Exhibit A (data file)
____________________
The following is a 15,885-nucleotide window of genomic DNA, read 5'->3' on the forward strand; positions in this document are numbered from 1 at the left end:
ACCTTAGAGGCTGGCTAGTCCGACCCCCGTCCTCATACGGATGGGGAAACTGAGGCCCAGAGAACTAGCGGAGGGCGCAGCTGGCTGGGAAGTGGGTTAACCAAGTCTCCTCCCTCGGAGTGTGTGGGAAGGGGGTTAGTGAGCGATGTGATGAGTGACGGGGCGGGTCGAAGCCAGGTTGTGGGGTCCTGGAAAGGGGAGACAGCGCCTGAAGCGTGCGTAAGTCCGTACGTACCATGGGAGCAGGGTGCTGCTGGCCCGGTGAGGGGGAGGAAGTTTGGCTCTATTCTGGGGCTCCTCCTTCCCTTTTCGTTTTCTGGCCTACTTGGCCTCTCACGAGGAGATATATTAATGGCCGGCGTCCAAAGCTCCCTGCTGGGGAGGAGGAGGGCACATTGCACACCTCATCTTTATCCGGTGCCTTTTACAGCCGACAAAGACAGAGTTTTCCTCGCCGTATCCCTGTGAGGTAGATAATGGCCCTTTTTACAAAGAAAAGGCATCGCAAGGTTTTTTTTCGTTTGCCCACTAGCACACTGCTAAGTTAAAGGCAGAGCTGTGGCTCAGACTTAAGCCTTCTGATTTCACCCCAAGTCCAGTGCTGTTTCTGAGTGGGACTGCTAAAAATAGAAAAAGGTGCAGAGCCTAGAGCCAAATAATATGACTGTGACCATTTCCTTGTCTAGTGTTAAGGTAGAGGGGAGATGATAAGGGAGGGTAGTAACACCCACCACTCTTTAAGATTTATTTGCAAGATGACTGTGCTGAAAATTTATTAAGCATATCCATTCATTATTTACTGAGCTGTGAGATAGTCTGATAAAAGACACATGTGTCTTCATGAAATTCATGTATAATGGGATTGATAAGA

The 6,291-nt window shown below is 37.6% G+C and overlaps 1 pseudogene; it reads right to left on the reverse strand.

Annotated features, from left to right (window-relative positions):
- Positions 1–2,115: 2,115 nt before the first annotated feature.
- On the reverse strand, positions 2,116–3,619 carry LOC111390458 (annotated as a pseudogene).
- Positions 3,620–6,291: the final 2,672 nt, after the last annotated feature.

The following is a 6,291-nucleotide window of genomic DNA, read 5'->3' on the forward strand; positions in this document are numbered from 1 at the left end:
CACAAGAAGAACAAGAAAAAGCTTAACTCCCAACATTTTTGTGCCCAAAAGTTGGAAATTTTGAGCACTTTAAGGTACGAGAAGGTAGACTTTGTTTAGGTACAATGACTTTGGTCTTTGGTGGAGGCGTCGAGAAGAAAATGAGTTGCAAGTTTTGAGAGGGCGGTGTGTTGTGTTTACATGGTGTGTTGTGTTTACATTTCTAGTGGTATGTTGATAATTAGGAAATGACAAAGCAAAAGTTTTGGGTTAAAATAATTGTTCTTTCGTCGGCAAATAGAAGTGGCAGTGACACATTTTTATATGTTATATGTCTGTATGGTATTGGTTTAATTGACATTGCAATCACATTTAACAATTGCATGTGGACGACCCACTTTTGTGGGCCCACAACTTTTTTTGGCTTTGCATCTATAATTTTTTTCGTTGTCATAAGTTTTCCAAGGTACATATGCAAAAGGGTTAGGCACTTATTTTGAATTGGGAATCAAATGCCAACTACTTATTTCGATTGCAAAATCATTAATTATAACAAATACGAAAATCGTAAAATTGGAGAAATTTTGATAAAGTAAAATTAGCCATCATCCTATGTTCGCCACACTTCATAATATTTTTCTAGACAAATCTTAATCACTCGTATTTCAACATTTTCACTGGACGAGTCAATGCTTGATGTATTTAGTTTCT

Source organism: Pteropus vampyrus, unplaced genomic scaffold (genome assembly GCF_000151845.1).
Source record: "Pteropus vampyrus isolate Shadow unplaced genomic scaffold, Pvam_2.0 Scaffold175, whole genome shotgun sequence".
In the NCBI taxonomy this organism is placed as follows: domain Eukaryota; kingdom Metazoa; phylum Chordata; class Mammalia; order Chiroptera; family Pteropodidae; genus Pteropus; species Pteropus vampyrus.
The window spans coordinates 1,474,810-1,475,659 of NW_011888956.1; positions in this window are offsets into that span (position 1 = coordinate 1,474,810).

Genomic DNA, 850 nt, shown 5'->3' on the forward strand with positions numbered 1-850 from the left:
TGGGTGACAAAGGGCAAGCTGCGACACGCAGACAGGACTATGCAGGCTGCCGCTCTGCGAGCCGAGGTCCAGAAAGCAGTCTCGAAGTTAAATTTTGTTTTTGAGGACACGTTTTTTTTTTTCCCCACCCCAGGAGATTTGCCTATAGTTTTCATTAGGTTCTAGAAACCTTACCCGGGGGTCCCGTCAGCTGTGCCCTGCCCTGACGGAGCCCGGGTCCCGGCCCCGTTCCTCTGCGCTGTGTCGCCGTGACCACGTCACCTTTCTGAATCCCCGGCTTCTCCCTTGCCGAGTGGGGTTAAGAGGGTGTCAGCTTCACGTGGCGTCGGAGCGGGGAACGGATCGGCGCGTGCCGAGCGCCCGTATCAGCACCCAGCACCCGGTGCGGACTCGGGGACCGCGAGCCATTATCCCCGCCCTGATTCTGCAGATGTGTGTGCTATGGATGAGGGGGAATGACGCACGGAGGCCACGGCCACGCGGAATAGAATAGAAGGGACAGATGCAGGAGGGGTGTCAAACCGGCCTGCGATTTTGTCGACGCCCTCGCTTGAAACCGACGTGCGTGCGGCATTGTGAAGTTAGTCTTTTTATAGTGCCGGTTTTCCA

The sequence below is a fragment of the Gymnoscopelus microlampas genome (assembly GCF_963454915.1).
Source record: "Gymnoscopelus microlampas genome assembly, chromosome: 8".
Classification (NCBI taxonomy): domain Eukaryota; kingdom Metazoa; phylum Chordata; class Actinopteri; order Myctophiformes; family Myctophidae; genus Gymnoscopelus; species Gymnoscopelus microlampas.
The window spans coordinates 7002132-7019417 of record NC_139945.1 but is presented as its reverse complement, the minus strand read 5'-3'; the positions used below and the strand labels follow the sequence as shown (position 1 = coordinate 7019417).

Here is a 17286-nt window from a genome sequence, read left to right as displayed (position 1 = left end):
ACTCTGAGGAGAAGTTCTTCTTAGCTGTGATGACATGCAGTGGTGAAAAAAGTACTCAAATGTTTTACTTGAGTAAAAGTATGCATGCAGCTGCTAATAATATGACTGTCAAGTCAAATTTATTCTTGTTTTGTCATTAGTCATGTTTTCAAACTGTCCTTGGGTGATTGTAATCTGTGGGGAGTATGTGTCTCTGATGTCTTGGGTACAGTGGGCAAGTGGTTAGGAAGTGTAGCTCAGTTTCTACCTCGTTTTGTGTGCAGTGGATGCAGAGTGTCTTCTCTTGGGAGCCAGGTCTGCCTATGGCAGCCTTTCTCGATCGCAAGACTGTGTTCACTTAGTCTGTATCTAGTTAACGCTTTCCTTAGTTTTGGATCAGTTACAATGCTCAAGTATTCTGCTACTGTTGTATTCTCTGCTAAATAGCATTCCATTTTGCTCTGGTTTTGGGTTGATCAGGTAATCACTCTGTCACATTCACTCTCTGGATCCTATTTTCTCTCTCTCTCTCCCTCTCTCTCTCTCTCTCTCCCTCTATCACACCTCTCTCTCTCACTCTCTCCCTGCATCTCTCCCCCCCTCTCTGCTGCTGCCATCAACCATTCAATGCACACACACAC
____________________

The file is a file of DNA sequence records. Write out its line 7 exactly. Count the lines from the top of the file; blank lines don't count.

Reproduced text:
- Positions 3,620–6,291: the final 2,672 nt, after the last annotated feature.